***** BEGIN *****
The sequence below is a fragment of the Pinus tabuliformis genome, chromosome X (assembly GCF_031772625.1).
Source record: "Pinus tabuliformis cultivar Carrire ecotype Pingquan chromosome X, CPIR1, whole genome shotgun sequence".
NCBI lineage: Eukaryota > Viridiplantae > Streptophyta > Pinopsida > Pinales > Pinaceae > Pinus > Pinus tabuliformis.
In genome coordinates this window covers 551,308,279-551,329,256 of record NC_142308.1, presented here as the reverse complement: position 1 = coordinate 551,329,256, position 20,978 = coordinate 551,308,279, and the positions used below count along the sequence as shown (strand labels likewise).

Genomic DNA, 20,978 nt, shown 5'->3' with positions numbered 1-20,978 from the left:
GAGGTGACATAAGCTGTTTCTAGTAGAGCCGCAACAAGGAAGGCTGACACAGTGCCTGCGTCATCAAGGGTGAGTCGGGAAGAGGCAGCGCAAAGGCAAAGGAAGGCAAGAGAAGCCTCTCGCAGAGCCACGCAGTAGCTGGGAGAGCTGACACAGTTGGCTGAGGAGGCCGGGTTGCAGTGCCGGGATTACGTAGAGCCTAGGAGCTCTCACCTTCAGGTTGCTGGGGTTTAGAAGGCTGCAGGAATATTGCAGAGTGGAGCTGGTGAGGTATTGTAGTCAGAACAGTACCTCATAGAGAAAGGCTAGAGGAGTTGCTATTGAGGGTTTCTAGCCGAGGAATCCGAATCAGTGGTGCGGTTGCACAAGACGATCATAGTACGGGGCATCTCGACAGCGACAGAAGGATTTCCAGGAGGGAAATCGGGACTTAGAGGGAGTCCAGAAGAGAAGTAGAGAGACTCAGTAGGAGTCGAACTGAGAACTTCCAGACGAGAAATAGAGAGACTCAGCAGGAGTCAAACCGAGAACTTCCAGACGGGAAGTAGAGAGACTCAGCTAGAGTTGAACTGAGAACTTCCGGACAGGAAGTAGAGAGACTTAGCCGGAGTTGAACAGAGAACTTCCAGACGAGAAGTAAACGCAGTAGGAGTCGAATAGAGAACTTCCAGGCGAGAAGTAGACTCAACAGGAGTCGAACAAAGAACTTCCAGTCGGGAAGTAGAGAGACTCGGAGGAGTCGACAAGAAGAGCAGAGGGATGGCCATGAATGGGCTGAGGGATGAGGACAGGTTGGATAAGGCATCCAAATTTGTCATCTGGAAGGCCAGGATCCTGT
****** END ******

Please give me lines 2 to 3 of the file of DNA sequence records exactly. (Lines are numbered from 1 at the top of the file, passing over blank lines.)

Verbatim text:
Source record: "Pinus tabuliformis cultivar Carrire ecotype Pingquan chromosome X, CPIR1, whole genome shotgun sequence".
NCBI lineage: Eukaryota > Viridiplantae > Streptophyta > Pinopsida > Pinales > Pinaceae > Pinus > Pinus tabuliformis.